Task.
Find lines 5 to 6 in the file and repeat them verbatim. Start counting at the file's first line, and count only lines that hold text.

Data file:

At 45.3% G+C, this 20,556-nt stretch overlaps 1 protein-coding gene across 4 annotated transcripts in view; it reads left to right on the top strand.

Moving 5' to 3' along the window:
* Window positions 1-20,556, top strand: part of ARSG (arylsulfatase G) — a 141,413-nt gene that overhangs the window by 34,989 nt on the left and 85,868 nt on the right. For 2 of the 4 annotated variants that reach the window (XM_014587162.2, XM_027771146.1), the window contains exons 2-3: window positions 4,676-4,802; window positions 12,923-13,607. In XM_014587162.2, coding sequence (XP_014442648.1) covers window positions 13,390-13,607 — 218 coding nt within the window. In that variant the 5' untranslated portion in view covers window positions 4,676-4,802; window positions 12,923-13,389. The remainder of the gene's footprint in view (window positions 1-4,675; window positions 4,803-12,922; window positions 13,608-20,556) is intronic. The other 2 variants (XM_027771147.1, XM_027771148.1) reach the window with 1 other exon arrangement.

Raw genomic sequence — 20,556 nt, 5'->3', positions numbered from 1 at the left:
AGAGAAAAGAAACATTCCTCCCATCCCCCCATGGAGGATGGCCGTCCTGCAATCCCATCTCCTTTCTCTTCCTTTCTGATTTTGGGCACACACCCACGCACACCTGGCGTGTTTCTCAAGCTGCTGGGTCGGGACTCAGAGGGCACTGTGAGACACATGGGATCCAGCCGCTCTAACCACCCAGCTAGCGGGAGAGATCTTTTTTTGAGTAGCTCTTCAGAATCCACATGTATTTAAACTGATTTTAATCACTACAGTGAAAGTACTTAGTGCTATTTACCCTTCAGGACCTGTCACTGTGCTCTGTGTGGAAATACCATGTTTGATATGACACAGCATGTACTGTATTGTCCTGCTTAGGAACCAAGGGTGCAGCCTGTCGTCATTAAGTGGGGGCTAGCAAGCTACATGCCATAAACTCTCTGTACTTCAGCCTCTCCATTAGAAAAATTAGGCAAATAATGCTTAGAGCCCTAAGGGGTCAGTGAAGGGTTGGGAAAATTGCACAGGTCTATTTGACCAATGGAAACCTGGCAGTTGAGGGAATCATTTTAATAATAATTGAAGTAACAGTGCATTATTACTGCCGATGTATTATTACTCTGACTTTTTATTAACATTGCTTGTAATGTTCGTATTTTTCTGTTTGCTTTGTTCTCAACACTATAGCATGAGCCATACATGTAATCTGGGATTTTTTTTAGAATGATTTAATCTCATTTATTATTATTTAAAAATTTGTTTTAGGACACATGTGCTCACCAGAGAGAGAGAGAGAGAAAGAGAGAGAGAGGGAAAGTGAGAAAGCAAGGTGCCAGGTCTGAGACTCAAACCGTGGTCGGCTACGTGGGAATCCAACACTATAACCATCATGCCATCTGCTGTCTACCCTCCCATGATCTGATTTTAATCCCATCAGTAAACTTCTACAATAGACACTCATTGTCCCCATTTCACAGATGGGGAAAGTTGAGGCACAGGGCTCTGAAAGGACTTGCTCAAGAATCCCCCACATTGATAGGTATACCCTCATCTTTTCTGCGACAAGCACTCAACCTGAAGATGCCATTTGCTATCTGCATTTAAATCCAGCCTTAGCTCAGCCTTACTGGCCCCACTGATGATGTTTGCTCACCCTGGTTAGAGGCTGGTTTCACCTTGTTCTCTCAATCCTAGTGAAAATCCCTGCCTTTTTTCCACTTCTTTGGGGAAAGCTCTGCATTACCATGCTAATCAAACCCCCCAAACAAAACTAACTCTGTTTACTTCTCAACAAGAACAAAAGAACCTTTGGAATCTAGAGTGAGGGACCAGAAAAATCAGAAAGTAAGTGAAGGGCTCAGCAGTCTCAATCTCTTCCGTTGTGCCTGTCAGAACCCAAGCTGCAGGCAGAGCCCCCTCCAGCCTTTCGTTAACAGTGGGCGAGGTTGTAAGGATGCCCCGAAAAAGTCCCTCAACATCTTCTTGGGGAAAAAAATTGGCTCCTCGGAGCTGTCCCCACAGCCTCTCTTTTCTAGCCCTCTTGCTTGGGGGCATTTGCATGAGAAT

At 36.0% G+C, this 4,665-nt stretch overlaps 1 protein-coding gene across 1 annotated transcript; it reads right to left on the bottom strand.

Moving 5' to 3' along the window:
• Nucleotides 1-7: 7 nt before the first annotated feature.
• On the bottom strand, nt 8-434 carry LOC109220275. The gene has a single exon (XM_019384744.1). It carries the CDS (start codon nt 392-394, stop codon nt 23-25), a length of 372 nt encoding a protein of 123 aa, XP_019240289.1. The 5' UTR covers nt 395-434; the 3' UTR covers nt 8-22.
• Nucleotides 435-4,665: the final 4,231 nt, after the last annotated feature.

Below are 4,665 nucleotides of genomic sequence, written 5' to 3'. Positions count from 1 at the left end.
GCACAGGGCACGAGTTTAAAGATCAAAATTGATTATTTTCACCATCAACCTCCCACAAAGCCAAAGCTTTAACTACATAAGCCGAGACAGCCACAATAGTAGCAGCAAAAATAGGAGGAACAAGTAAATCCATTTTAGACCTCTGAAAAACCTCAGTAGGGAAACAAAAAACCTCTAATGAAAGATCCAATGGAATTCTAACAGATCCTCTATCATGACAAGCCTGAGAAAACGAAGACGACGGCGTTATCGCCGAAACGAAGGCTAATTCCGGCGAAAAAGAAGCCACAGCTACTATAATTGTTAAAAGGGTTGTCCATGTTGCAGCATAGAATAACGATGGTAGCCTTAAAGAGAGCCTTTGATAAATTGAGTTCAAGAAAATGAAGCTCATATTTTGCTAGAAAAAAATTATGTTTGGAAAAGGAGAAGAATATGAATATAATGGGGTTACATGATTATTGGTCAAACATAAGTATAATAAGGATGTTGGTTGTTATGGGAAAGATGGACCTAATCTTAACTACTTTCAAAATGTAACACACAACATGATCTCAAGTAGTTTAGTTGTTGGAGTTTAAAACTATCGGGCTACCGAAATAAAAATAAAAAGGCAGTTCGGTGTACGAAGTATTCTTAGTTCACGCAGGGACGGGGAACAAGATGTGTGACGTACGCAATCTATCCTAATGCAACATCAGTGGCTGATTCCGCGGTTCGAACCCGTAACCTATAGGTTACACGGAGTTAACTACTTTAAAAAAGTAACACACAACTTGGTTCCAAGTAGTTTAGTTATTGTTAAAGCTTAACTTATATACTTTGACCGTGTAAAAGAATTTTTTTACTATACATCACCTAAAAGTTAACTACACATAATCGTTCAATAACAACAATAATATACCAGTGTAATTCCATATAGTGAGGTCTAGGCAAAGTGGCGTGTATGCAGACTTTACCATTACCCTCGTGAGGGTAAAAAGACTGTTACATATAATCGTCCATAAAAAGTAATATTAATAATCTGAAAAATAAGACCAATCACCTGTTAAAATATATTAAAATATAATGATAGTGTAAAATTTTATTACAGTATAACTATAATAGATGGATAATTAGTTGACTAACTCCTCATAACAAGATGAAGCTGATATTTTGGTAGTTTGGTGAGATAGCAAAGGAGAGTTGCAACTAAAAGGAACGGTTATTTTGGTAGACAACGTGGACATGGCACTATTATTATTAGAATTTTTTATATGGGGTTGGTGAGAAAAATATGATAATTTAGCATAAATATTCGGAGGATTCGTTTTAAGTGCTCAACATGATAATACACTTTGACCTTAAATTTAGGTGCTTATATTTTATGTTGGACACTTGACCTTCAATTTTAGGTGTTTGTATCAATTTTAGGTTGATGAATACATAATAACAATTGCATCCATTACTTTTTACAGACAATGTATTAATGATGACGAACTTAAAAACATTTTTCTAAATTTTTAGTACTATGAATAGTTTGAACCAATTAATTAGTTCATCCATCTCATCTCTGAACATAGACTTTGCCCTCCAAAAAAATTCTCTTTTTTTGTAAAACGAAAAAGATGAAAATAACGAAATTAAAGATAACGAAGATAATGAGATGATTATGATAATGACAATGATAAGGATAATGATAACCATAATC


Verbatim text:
AGAGAAAAGAAACATTCCTCCCATCCCCCCATGGAGGATGGCCGTCCTGCAATCCCATCTCCTTTCTCTTCCTTTCTGATTTTGGGCACACACCCACGCACACCTGGCGTGTTTCTCAAGCTGCTGGGTCGGGACTCAGAGGGCACTGTGAGACACATGGGATCCAGCCGCTCTAACCACCCAGCTAGCGGGAGAGATCTTTTTTTGAGTAGCTCTTCAGAATCCACATGTATTTAAACTGATTTTAATCACTACAGTGAAAGTACTTAGTGCTATTTACCCTTCAGGACCTGTCACTGTGCTCTGTGTGGAAATACCATGTTTGATATGACACAGCATGTACTGTATTGTCCTGCTTAGGAACCAAGGGTGCAGCCTGTCGTCATTAAGTGGGGGCTAGCAAGCTACATGCCATAAACTCTCTGTACTTCAGCCTCTCCATTAGAAAAATTAGGCAAATAATGCTTAGAGCCCTAAGGGGTCAGTGAAGGGTTGGGAAAATTGCACAGGTCTATTTGACCAATGGAAACCTGGCAGTTGAGGGAATCATTTTAATAATAATTGAAGTAACAGTGCATTATTACTGCCGATGTATTATTACTCTGACTTTTTATTAACATTGCTTGTAATGTTCGTATTTTTCTGTTTGCTTTGTTCTCAACACTATAGCATGAGCCATACATGTAATCTGGGATTTTTTTTAGAATGATTTAATCTCATTTATTATTATTTAAAAATTTGTTTTAGGACACATGTGCTCACCAGAGAGAGAGAGAGAGAAAGAGAGAGAGAGGGAAAGTGAGAAAGCAAGGTGCCAGGTCTGAGACTCAAACCGTGGTCGGCTACGTGGGAATCCAACACTATAACCATCATGCCATCTGCTGTCTACCCTCCCATGATCTGATTTTAATCCCATCAGTAAACTTCTACAATAGACACTCATTGTCCCCATTTCACAGATGGGGAAAGTTGAGGCACAGGGCTCTGAAAGGACTTGCTCAAGAATCCCCCACATTGATAGGTATACCCTCATCTTTTCTGCGACAAGCACTCAACCTGAAGATGCCATTTGCTATCTGCATTTAAATCCAGCCTTAGCTCAGCCTTACTGGCCCCACTGATGATGTTTGCTCACCCTGGTTAGAGGCTGGTTTCACCTTGTTCTCTCAATCCTAGTGAAAATCCCTGCCTTTTTTCCACTTCTTTGGGGAAAGCTCTGCATTACCATGCTAATCAAACCCCCCAAACAAAACTAACTCTGTTTACTTCTCAACAAGAACAAAAGAACCTTTGGAATCTAGAGTGAGGGACCAGAAAAATCAGAAAGTAAGTGAAGGGCTCAGCAGTCTCAATCTCTTCCGTTGTGCCTGTCAGAACCCAAGCTGCAGGCAGAGCCCCCTCCAGCCTTTCGTTAACAGTGGGCGAGGTTGTAAGGATGCCCCGAAAAAGTCCCTCAACATCTTCTTGGGGAAAAAAATTGGCTCCTCGGAGCTGTCCCCACAGCCTCTCTTTTCTAGCCCTCTTGCTTGGGGGCATTTGCATGAGAAT

At 36.0% G+C, this 4,665-nt stretch overlaps 1 protein-coding gene across 1 annotated transcript; it reads right to left on the bottom strand.